Can I run if I’ve had a disc injury? ⠀⠀⠀⠀⠀⠀⠀⠀⠀
Yes, most disc injuries will heal with time and you’ll be fine to run. Running can also be a useful way to strengthen and mobilise your low back, so it could actually be good for your discs.
However, if you are recovering from a disc injury or still suffering from back pain, running might not be the best exercise for you right now. Start with lower impact exercise such as walking or pilates and wait for the all-clear from your GP or therapist before you begin running.
Is running bad for my knees? ⠀⠀⠀⠀⠀⠀⠀⠀⠀
Not necessarily. Some research indicates recreational runners are less likely to suffer from knee osteoarthritis than non-runners. Your body adapts to the forces placed on it so running can lead to stronger muscles in your legs and back and maintenance of good bone density.
If you overload your body by training too hard or too frequently you could cause an injury.
If running causes knee pain or if you have previously suffered knee injuries you should seek professional advice.
Reference: The Association of Recreational and Competitive Running With Hip and Knee Osteoarthritis: A Systematic Review and Meta-analysis, Journal of Orthopaedic & Sports Physical Therapy
Published Online: May 31, 2017 Volume 47 Issue 6 Pages373-390
Do I need to stretch before I run? ⠀⠀⠀⠀⠀⠀⠀⠀⠀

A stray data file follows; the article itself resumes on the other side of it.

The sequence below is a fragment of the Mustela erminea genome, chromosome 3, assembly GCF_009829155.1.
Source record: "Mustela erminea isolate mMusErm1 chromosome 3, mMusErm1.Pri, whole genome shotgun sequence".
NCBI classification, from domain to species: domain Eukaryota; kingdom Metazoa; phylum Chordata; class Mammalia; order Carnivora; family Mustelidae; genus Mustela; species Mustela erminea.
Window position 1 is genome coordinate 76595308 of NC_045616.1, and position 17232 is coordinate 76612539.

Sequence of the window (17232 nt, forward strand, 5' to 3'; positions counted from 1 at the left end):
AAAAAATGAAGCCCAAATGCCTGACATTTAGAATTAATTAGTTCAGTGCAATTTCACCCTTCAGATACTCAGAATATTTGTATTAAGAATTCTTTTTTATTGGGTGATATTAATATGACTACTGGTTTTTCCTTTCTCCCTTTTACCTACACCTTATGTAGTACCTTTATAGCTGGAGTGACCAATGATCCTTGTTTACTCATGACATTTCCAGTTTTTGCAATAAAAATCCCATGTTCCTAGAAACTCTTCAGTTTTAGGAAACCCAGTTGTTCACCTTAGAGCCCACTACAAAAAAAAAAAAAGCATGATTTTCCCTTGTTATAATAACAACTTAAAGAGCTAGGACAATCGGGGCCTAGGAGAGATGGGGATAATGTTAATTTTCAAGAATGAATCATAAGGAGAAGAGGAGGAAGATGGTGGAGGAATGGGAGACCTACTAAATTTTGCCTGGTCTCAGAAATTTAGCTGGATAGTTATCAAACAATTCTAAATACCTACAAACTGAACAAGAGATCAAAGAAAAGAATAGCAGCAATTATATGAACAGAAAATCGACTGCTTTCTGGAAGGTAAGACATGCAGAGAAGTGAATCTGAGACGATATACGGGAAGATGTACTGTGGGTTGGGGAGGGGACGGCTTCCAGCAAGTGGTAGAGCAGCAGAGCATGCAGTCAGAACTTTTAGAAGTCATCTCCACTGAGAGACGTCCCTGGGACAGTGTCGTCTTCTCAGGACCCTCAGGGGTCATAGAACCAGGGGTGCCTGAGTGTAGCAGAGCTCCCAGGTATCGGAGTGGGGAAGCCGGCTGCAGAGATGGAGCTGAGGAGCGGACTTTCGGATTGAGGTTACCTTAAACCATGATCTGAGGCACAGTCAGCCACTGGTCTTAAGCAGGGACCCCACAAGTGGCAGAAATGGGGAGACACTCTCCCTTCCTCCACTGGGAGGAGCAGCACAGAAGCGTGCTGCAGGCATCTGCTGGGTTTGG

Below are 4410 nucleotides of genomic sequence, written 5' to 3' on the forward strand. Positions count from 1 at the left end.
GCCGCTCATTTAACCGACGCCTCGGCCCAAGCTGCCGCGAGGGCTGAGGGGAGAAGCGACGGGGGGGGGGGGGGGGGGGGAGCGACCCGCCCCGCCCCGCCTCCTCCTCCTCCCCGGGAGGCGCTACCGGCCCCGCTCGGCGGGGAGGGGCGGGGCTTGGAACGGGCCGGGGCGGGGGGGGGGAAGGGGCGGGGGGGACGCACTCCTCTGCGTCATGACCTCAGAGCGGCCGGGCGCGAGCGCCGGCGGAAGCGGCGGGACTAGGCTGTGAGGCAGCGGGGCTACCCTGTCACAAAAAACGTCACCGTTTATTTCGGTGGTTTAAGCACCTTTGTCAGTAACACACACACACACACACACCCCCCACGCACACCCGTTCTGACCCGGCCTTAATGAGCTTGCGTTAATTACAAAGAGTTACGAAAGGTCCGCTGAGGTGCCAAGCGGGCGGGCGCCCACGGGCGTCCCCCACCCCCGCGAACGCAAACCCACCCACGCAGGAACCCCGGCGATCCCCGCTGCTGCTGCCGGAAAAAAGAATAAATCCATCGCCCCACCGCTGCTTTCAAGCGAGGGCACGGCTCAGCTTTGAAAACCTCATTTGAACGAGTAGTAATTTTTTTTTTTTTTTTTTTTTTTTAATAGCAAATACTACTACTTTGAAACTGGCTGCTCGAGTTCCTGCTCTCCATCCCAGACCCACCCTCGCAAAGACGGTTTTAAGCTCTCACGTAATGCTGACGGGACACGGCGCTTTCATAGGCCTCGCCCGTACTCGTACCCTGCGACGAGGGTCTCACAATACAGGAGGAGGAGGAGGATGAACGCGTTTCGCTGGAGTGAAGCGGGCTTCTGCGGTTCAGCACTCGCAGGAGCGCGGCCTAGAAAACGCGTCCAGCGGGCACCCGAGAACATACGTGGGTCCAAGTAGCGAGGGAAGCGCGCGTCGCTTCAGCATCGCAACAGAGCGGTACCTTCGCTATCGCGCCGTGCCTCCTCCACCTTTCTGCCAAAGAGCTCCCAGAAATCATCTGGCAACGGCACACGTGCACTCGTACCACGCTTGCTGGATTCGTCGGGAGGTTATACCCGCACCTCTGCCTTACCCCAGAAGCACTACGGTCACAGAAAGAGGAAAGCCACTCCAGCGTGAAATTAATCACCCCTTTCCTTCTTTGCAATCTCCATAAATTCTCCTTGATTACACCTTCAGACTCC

No! It sounds counter-intuitive but you don’t need to stretch before you run. There’s quite a bit of research indicating that stretching before exercise either does nothing or slightly increases your risk of injury. It is better to use a dynamic warm up such as brisk walking, jogging or dynamic stretching. ⠀⠀⠀⠀⠀⠀⠀⠀⠀
I want to try running, where do I start?
Now gyms, yoga studios and swimming pools are closed, running is a popular choice of exercise. It’s also a great way to enjoy some fresh air and explore the local area.
Getting started can be overwhelming. How often should you run? How far should you go? How fast should you run?
We think the BEST way to start running is with the NHS Couch to 5K plan. This takes you from no running to running 5k continuously in about 9 weeks.
The plan is free and easy to follow. You can use a podcast or free app to talk you through all the steps.
Google “NHS Couch to 5K” for all the details.
As a general rule we suggest you run 2-3 times a week and allow at least 1 rest day between runs.